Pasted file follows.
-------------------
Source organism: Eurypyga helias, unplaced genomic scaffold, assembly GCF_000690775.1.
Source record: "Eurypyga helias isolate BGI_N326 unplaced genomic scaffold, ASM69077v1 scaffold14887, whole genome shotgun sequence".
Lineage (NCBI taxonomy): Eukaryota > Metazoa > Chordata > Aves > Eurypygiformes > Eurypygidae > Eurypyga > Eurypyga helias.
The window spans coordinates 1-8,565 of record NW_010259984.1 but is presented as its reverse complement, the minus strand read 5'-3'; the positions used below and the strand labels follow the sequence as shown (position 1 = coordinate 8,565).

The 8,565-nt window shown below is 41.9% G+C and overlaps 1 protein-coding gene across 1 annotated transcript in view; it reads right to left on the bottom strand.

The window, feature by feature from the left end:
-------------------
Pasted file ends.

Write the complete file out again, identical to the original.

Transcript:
Source organism: Eurypyga helias, unplaced genomic scaffold, assembly GCF_000690775.1.
Source record: "Eurypyga helias isolate BGI_N326 unplaced genomic scaffold, ASM69077v1 scaffold14887, whole genome shotgun sequence".
Lineage (NCBI taxonomy): Eukaryota > Metazoa > Chordata > Aves > Eurypygiformes > Eurypygidae > Eurypyga > Eurypyga helias.
The window spans coordinates 1-8,565 of record NW_010259984.1 but is presented as its reverse complement, the minus strand read 5'-3'; the positions used below and the strand labels follow the sequence as shown (position 1 = coordinate 8,565).

The 8,565-nt window shown below is 41.9% G+C and overlaps 1 protein-coding gene across 1 annotated transcript in view; it reads right to left on the bottom strand.

The window, feature by feature from the left end: